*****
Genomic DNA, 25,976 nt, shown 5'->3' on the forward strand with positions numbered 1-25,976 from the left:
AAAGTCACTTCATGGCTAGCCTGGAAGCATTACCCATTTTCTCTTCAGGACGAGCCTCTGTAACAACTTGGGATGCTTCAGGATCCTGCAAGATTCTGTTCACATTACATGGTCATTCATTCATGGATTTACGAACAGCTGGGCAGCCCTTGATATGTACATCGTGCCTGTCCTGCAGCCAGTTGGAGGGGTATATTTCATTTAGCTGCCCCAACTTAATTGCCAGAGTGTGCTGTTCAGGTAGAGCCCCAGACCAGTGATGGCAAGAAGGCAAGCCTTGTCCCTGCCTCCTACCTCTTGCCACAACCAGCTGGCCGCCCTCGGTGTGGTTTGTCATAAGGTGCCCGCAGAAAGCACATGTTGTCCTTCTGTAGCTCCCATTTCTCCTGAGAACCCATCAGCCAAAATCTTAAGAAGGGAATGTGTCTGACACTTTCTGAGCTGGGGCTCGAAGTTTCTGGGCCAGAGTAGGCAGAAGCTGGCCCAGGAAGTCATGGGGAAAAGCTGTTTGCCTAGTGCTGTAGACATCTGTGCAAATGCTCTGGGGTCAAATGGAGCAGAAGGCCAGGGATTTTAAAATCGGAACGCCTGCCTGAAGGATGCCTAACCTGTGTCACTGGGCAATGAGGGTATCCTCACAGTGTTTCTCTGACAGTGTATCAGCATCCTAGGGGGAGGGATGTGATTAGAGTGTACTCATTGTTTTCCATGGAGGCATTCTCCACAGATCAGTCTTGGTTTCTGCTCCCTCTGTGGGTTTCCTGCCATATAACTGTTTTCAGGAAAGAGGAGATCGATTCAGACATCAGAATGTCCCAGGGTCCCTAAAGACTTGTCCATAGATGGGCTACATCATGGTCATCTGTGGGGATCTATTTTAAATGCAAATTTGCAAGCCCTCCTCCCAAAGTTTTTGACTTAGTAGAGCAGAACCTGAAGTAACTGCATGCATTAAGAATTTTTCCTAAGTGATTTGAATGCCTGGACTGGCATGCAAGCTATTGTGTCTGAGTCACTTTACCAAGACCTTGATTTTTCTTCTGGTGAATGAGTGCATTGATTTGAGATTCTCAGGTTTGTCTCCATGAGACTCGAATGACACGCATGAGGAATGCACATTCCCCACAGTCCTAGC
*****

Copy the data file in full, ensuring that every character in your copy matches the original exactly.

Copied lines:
Genomic DNA, 25,976 nt, shown 5'->3' on the forward strand with positions numbered 1-25,976 from the left:
AAAGTCACTTCATGGCTAGCCTGGAAGCATTACCCATTTTCTCTTCAGGACGAGCCTCTGTAACAACTTGGGATGCTTCAGGATCCTGCAAGATTCTGTTCACATTACATGGTCATTCATTCATGGATTTACGAACAGCTGGGCAGCCCTTGATATGTACATCGTGCCTGTCCTGCAGCCAGTTGGAGGGGTATATTTCATTTAGCTGCCCCAACTTAATTGCCAGAGTGTGCTGTTCAGGTAGAGCCCCAGACCAGTGATGGCAAGAAGGCAAGCCTTGTCCCTGCCTCCTACCTCTTGCCACAACCAGCTGGCCGCCCTCGGTGTGGTTTGTCATAAGGTGCCCGCAGAAAGCACATGTTGTCCTTCTGTAGCTCCCATTTCTCCTGAGAACCCATCAGCCAAAATCTTAAGAAGGGAATGTGTCTGACACTTTCTGAGCTGGGGCTCGAAGTTTCTGGGCCAGAGTAGGCAGAAGCTGGCCCAGGAAGTCATGGGGAAAAGCTGTTTGCCTAGTGCTGTAGACATCTGTGCAAATGCTCTGGGGTCAAATGGAGCAGAAGGCCAGGGATTTTAAAATCGGAACGCCTGCCTGAAGGATGCCTAACCTGTGTCACTGGGCAATGAGGGTATCCTCACAGTGTTTCTCTGACAGTGTATCAGCATCCTAGGGGGAGGGATGTGATTAGAGTGTACTCATTGTTTTCCATGGAGGCATTCTCCACAGATCAGTCTTGGTTTCTGCTCCCTCTGTGGGTTTCCTGCCATATAACTGTTTTCAGGAAAGAGGAGATCGATTCAGACATCAGAATGTCCCAGGGTCCCTAAAGACTTGTCCATAGATGGGCTACATCATGGTCATCTGTGGGGATCTATTTTAAATGCAAATTTGCAAGCCCTCCTCCCAAAGTTTTTGACTTAGTAGAGCAGAACCTGAAGTAACTGCATGCATTAAGAATTTTTCCTAAGTGATTTGAATGCCTGGACTGGCATGCAAGCTATTGTGTCTGAGTCACTTTACCAAGACCTTGATTTTTCTTCTGGTGAATGAGTGCATTGATTTGAGATTCTCAGGTTTGTCTCCATGAGACTCGAATGACACGCATGAGGAATGCACATTCCCCACAGTCCTAGC